Environmental management with partner factories

Along with workplace monitoring of our partner sewing factories and fabric mills, Fast Retailing conducts environmental audits based on our Code of Conduct for Production Partners. We have third-party auditors review water treatment and other environment measures at our partner factories. Fast Retailing personnel follow up with direct visits to factories that need to make improvements, working with that factory to ensure that the required improvements are made. We also conduct due diligence for sewing factories prior to entering into a business relationship.

【Main Elements of Environmental Monitoring】

・Is the factory in compliance with local laws and regulations related to the environment?
・Do the factory's wastewater treatment facilities have the proper permits and are they regularly inspected by local authorities; have the requisite certificates been obtained?
・Is wastewater treatment performed correctly?
・Are procedures in place for handling chemical substances and waste products?
・Have factory personnel been trained in handling and treating waste products?
・Does the factory have authorized contractors for the treatment of hazardous waste?

【Audit Results】

As of the end of August 2018, the average conformance rate of each item was 97.6% for the sewing factories and 95.8% for the fabric mills. Fast Retailing employees visit sites and conduct training for the factories toward improvements according to the audit findings.

Audit itemsConformance rate
Sewing factoriesFabric mills
Factories audited 61261
The facility's written rules and regulations compliant with the local environmental laws and Fast Retailing's Code of Conduct 99.7%100.0%
Asbestos removal or management 99.7%100.0%
Environment impact assessment of the operations such as wastewater discharge 94.3%91.8%
Approval of discharging systems for waste, waste water and air 94.9%95.1%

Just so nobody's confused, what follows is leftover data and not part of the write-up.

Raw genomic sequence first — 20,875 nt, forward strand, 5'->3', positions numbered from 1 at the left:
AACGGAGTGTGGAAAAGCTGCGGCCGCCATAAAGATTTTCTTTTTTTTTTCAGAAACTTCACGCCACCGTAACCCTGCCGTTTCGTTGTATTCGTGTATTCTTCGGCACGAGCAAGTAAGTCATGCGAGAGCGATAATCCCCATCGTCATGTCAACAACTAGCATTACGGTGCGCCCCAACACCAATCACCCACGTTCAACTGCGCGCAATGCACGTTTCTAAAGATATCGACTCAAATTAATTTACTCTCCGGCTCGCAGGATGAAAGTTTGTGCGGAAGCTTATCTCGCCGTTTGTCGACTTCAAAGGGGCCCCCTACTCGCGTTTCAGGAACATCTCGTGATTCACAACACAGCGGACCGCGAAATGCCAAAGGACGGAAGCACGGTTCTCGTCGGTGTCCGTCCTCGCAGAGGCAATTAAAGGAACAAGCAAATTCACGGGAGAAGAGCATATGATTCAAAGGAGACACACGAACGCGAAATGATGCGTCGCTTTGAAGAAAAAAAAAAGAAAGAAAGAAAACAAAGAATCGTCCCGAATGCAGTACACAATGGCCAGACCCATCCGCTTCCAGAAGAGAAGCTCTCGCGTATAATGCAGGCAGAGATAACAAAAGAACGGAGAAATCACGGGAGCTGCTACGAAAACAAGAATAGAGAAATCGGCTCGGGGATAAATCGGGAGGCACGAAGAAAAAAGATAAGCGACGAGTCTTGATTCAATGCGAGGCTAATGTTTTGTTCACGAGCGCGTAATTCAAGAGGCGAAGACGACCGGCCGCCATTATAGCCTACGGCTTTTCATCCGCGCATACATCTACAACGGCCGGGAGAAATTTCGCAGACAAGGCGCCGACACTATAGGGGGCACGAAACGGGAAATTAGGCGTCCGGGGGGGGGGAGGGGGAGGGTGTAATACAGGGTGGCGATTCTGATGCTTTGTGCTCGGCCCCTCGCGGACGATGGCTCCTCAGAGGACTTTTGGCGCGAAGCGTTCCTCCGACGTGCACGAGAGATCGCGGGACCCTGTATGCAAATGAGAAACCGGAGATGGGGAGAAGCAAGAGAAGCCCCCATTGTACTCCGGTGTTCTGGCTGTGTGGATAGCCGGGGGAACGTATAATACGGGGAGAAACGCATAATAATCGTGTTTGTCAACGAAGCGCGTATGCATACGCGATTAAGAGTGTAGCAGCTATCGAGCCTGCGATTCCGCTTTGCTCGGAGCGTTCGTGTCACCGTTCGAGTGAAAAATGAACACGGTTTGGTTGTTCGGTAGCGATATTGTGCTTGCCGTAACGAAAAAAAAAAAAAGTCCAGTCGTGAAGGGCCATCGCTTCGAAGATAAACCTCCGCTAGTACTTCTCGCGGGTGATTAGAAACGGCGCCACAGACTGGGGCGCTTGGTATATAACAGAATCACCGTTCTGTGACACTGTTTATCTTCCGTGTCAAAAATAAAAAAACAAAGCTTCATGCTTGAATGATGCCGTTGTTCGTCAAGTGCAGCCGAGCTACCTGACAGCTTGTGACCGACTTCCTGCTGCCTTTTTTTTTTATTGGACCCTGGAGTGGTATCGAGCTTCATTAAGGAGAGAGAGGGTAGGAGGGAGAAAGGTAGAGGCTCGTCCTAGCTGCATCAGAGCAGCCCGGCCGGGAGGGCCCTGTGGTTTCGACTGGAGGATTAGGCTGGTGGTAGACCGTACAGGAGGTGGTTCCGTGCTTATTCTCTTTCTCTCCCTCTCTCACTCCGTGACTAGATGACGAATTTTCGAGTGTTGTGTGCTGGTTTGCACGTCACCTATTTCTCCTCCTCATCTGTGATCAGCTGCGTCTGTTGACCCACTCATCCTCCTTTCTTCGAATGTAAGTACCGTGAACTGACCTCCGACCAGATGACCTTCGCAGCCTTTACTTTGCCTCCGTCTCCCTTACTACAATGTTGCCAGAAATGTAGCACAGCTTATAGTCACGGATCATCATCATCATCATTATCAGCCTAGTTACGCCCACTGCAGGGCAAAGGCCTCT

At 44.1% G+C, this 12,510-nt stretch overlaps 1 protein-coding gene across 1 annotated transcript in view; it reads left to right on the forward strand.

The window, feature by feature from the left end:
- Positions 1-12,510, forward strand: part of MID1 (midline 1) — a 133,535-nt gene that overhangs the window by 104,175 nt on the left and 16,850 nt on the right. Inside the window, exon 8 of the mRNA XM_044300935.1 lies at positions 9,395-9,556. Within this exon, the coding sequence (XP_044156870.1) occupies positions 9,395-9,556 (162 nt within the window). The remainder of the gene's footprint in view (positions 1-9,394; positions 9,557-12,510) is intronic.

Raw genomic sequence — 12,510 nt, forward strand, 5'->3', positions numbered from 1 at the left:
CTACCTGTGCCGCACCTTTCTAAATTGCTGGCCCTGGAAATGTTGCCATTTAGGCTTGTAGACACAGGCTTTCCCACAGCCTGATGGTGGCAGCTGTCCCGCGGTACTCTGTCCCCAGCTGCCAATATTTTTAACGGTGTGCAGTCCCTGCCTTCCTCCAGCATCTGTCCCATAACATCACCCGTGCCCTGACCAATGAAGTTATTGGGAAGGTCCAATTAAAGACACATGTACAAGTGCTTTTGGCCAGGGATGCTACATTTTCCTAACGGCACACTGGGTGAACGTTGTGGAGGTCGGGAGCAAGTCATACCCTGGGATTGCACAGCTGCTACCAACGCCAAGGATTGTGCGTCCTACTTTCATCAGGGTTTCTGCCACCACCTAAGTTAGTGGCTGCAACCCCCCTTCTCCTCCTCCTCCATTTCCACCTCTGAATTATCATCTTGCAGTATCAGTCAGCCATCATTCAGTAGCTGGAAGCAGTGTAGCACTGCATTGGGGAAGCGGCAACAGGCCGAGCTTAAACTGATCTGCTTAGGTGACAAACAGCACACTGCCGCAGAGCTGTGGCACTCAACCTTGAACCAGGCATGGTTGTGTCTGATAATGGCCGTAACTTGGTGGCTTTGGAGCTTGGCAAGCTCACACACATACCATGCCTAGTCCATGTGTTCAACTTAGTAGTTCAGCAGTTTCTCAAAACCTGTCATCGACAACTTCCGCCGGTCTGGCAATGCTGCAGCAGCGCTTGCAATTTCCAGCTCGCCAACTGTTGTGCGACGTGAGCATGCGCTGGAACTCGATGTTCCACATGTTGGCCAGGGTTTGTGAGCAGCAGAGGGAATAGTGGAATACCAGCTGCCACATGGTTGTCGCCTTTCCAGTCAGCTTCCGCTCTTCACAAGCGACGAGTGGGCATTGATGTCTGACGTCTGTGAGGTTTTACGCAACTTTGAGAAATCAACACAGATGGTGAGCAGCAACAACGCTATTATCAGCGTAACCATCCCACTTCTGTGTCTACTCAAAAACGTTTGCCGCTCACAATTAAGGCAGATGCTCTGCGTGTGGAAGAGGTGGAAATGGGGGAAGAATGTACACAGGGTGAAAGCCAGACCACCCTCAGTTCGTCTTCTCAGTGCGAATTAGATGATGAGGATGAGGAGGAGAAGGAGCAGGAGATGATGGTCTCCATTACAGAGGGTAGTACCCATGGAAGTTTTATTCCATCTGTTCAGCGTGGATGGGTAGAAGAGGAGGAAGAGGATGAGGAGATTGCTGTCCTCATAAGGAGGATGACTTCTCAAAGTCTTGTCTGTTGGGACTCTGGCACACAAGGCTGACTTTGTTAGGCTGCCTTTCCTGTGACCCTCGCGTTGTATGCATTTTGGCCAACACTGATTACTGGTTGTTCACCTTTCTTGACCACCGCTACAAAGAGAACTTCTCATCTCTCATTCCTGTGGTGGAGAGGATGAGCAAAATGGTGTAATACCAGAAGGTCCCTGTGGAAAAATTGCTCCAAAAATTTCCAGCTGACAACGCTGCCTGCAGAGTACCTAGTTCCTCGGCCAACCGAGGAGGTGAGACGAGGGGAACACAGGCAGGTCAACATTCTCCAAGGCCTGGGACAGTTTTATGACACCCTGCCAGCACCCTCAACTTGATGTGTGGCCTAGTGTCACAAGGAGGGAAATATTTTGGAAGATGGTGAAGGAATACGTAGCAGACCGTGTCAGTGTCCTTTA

Compliance with laws and regulations related to waste disposal, air emission and wastewater discharge 95.8%96.7%
Handling procedures for chemical substances and waste 99.5%100.0%
Employees training on handling and disposing of waste 99.3%96.7%
Employment of approved vendors to dispose of hazardous waste 96.4%85.2%
Others 99.2%96.7%
Average compliance rate 97.6%95.8%

Reduce water and energy usage under the UNIQLO Responsible Mill Program

Fabric mills use a significant amount of water and energy in the manufacturing process. To alleviate the environmental impacts, UNIQLO launched the UNIQLO Responsible Mill Program, which calls for a reduction in water and energy usage by 15 and 10 percent, respectively, of 2016 levels by the end 2020 - the effort spanning three years from 2018 to 2020.

UNIQLO Responsible Mill Program

  • Evaluating the water and energy usage of the factories and formulating plans to reduce usage by 2020
  • When factories do not appear likely to achieve reduction targets completely, we work with outside experts to investigate areas that may yield additional reductions, including boiler upgrades, inverters, and other improvements to facilities and equipment operations.
  • Revising or creating new energy saving plans
  • Regular progress checks

• Progress